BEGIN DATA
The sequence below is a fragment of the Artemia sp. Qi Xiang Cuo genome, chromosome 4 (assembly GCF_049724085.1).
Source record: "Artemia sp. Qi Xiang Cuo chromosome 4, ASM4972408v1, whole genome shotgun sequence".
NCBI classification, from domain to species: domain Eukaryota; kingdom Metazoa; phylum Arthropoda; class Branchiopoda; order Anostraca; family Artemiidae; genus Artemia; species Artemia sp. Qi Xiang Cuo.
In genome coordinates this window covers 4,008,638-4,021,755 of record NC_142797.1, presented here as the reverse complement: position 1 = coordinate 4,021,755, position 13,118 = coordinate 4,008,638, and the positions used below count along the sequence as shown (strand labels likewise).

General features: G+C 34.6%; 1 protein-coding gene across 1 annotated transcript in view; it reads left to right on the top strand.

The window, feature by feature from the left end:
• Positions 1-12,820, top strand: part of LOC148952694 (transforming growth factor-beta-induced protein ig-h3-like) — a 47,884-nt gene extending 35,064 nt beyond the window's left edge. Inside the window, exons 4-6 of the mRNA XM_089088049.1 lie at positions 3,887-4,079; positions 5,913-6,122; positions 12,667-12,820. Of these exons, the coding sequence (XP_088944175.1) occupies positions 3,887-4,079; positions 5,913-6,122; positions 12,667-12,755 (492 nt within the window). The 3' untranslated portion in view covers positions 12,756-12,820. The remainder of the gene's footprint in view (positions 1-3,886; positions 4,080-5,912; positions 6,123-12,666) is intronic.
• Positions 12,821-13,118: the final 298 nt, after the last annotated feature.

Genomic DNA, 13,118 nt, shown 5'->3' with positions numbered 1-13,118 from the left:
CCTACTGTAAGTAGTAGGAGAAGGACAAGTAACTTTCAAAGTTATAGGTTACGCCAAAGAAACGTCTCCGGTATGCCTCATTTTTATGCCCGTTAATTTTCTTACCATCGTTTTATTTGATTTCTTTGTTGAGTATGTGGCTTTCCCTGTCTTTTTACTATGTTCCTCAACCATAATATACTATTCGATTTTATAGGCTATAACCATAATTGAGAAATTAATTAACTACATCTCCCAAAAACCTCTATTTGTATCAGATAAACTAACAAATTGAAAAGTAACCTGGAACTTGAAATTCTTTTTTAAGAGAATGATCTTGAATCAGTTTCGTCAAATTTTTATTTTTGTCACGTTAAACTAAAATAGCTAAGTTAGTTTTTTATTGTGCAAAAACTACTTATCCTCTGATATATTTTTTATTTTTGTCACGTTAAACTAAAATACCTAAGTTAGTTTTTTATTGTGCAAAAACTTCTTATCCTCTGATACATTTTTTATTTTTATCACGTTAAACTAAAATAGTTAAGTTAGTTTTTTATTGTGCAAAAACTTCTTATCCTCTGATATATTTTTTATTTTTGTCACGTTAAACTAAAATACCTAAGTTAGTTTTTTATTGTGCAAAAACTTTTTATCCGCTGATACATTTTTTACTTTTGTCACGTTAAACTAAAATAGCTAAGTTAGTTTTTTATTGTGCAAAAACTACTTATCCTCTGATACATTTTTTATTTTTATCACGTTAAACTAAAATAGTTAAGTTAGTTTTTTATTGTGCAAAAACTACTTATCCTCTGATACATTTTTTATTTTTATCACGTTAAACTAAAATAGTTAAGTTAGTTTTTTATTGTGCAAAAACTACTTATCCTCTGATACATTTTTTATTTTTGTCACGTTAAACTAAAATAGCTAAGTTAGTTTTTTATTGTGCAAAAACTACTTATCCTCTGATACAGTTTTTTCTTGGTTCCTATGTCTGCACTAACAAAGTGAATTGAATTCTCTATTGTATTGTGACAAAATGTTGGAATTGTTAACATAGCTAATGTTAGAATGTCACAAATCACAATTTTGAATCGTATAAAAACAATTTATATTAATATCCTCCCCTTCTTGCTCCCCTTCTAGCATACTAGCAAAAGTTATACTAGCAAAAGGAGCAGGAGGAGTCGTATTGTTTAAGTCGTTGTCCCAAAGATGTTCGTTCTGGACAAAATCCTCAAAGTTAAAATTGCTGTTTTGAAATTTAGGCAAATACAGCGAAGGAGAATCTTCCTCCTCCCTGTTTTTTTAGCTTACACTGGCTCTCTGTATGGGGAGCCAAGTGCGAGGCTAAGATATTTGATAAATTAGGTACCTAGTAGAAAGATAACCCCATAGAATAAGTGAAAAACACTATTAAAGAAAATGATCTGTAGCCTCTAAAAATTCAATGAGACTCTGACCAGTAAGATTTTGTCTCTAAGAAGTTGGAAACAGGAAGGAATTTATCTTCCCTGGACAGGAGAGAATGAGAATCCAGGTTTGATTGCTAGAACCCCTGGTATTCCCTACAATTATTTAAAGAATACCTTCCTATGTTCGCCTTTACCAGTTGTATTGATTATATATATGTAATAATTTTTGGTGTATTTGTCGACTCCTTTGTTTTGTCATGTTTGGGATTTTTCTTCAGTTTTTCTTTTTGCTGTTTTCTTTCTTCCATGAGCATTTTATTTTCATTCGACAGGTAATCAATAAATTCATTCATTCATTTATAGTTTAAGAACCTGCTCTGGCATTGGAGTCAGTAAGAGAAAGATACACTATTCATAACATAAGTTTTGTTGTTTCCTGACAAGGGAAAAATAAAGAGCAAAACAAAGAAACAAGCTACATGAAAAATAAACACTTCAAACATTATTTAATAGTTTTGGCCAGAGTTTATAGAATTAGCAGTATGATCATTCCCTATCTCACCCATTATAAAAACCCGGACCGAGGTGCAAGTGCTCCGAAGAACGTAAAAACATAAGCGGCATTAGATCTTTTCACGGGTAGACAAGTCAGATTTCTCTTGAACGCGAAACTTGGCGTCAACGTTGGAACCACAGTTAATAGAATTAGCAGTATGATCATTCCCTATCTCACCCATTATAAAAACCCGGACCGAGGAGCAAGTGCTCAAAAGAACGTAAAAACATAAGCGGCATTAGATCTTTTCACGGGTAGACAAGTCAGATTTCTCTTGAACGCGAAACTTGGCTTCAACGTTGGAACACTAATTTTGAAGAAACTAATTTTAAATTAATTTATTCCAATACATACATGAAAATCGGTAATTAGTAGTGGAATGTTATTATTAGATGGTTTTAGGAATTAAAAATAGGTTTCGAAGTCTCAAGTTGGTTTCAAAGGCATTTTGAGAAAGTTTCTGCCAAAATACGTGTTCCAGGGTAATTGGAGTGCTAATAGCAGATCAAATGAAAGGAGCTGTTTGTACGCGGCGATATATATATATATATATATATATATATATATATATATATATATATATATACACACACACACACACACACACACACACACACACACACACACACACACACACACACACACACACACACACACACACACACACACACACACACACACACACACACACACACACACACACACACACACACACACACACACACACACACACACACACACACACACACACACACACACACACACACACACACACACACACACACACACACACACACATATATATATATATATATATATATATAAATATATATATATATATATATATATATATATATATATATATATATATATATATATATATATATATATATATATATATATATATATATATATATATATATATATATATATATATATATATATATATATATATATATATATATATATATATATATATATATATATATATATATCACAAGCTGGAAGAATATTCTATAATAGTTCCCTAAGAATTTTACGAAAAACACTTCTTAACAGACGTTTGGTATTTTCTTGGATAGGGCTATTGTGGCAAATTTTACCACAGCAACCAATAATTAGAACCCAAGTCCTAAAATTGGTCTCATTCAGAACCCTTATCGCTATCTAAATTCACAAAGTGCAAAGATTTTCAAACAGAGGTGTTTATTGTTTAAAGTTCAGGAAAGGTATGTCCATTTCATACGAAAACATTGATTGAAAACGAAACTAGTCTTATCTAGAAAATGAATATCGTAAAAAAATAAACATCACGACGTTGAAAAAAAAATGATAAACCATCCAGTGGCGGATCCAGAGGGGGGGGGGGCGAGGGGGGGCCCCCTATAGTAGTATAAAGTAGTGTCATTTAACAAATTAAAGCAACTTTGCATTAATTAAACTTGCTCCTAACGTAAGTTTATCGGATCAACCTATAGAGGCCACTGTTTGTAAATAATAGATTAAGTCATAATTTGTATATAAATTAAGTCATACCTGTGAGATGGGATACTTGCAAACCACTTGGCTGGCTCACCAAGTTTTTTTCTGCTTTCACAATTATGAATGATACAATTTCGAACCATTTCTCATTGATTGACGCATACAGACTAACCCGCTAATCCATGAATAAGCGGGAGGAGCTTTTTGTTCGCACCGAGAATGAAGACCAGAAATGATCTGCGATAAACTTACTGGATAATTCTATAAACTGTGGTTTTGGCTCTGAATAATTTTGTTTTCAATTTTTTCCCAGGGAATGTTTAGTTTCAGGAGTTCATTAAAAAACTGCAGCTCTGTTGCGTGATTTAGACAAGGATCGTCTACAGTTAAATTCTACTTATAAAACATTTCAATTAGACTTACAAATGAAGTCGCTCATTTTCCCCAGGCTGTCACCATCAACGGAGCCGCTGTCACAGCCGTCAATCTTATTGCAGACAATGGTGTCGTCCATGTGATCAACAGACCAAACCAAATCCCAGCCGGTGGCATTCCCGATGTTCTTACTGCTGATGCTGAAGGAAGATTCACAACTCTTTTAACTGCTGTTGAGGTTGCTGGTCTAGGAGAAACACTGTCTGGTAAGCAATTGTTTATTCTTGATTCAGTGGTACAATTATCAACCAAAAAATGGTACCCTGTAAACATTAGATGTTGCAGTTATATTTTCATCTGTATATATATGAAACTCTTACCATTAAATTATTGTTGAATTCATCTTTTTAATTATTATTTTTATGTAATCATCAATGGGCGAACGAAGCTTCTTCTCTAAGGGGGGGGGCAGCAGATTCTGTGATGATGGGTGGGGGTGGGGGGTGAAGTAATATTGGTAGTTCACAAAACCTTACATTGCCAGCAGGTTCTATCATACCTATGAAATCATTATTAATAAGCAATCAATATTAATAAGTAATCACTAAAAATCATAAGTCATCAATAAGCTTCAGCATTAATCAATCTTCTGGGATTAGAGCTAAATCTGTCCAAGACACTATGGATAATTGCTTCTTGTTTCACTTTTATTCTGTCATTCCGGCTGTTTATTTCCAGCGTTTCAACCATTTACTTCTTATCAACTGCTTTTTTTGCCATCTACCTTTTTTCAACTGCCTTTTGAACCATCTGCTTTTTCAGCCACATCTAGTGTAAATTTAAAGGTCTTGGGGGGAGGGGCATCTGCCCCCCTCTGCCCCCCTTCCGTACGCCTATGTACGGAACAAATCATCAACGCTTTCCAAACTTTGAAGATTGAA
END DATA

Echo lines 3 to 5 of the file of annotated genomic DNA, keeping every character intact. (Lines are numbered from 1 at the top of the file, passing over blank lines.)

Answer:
NCBI classification, from domain to species: domain Eukaryota; kingdom Metazoa; phylum Arthropoda; class Branchiopoda; order Anostraca; family Artemiidae; genus Artemia; species Artemia sp. Qi Xiang Cuo.
In genome coordinates this window covers 4,008,638-4,021,755 of record NC_142797.1, presented here as the reverse complement: position 1 = coordinate 4,021,755, position 13,118 = coordinate 4,008,638, and the positions used below count along the sequence as shown (strand labels likewise).

General features: G+C 34.6%; 1 protein-coding gene across 1 annotated transcript in view; it reads left to right on the top strand.